The story of Soviet cypher-clerk Igor Gouzenko who was posted to the Soviet Embassy in Ottawa,Canada in 1943 and defected in 1945 to reveal the extent of Soviet espionage activities directed against Canada.
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Soviet soldier turned bureaucrat Igor Gouzenko is assigned to his first overseas posting in 1943 to Ottawa, Canada, as a cipher clerk for the military attaché, their offices in a secret wing of the Soviet embassy. Igor is not to tell anyone what he does for a living, he given a cover story which he is to recite even when questioned by his own people. He and his wife Anna Gouzenko are supposed to be cordial to their Canadian neighbors and associates, but not fraternize or befriend them, as they are still considered the enemy, despite both countries being on the same side in the war. Igor follows his instructions to a T, but it is more difficult for Anna, who does not have the distraction of work during the day, and who can see that their neighbors are not their enemies but good people much like themselves. Over the next few years, Igor sees that what is happening around him and the work in which he is involved will not result in a world in which he wants to raise his newborn son, ... Written by
The invitation shown from the "Associated Friends of Soviet Russia" requests the "honor" of the recipient's company, and later a newspaper headline reads, "Rumor M.P. To Be Arrested In Spy Probe". As the film takes place in Canada, where British spellings are used, the words should have been spelled "honour" and "rumour". See more »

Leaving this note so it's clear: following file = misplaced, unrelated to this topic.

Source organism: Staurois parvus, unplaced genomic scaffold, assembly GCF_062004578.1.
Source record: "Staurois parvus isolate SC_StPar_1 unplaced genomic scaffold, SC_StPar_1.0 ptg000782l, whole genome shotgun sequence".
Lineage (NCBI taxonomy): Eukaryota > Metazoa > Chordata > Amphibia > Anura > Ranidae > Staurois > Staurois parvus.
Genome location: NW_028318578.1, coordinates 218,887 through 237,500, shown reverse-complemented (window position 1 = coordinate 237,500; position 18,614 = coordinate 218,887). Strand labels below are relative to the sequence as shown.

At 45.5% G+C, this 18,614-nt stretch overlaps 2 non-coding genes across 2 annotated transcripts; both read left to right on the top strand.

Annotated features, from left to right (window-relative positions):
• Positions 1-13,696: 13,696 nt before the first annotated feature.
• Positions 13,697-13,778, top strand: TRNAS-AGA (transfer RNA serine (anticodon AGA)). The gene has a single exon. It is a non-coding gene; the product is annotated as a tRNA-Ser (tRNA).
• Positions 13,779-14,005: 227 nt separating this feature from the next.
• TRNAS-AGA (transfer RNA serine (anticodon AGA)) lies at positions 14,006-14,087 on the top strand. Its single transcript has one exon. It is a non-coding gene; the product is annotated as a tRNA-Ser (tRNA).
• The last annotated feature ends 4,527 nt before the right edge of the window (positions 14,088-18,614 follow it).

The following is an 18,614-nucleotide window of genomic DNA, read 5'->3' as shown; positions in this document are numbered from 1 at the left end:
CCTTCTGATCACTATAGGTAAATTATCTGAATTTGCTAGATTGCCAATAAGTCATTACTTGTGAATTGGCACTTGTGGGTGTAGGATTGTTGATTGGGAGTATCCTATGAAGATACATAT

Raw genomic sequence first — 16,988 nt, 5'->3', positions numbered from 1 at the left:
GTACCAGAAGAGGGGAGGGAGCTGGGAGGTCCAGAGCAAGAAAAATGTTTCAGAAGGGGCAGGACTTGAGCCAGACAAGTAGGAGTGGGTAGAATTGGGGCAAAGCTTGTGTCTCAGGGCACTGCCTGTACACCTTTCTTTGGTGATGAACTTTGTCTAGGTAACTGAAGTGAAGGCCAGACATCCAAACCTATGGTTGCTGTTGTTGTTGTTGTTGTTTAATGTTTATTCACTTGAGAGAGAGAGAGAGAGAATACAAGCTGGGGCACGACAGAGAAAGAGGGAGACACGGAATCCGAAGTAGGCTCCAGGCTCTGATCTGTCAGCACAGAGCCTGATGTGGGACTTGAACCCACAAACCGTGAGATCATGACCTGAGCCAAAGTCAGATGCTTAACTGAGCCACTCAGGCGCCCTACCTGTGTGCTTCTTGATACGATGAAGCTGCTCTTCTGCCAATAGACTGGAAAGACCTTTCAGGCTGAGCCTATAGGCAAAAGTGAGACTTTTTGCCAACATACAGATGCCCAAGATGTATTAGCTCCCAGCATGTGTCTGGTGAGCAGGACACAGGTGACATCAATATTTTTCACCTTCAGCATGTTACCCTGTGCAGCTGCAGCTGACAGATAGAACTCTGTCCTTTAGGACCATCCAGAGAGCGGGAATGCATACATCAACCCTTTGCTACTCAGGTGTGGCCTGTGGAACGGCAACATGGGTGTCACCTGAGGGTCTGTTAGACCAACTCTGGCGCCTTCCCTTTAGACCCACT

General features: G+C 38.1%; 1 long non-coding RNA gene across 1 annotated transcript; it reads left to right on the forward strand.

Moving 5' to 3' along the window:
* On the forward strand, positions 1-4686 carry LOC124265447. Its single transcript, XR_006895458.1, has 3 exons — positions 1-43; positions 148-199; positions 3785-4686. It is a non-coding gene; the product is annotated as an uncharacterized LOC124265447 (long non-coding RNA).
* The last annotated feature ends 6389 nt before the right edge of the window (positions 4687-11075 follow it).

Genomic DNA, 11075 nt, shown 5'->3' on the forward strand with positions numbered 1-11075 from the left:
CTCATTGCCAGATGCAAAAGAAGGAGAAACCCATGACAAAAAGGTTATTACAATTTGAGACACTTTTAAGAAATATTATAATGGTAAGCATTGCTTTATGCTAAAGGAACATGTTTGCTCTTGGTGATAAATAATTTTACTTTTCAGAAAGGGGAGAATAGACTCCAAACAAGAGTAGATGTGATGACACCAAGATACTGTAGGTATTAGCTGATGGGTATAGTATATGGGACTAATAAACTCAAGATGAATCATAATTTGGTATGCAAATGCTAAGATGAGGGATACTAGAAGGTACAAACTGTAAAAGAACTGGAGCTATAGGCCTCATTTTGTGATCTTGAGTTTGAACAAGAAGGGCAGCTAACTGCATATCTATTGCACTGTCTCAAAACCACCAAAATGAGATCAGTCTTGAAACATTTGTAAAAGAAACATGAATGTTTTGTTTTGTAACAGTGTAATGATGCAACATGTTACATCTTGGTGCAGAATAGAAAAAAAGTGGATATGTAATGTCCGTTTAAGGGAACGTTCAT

In reviewing this movie, I have to admit my personal bias as a Canadian living in Ottawa where the movie was shot. I had seen it many years ago and liked it so I was excited when it was shown on TCM on Easter eve. I had forgotten many of the scenes, although I know the story well. I appreciated the crisp cutaway shots of Ottawa with Gothic public buildings and brick houses shown against the stark winter backgrounds. I also liked the way the movie was shot in darkness and shadows evoking the Cold War atmosphere. Director Wm. Wellman got the details correct with his script and the visual references to Ottawa landmarks. The Justice Building is the actual Confederation Building still used by the Dept.of Justice. The railway shown running along the Rideau Canal is no longer there but that was the location used by trains in and out of Union Station in downtown Ottawa. The actual apartment where Gouzenko lived is shown. It still stands along with the park across the street where there is signage indicating the historical significance of the site nearby. We also see Somerset St. with a streetcar passing the building where he resided. The Parliament Buildings, the Château Laurier and the National Research Council are all shown and all were pivotal locations for the story. There is a reference to the child of Igor and Anna Gouzenko born at St. Vincent's Hospital, which still stands in the neighbourhood where Gouzenko lived. I like the documentary style also used effectively in other films from that era, such as The House on 92nd Street, Naked City and the Wrong Man. The film noir look is typical of the era and suits the espionage story. Where the movie falls short, however, is in the characters of Igor and Anna Gouzenko as performed by Dana Andrews and Jean Tierney. I can certainly respect the choice of two accomplished actors for the roles; however, these Hollywood icons are a stretch for the Russian couple in the story, especially for a movie that pays such close attention to other details. Nevertheless, I can see that two acting stars would attract attention to the movie and the story. For example, a Cold War museum outside Ottawa, built as a bunker for government leaders in the 1950's, features photos from the movie to highlight the story. As someone with a passion for Canadian history and movies, I have great affection for The Iron Curtain. I was very grateful for TCM bringing this little known movie to its viewers.
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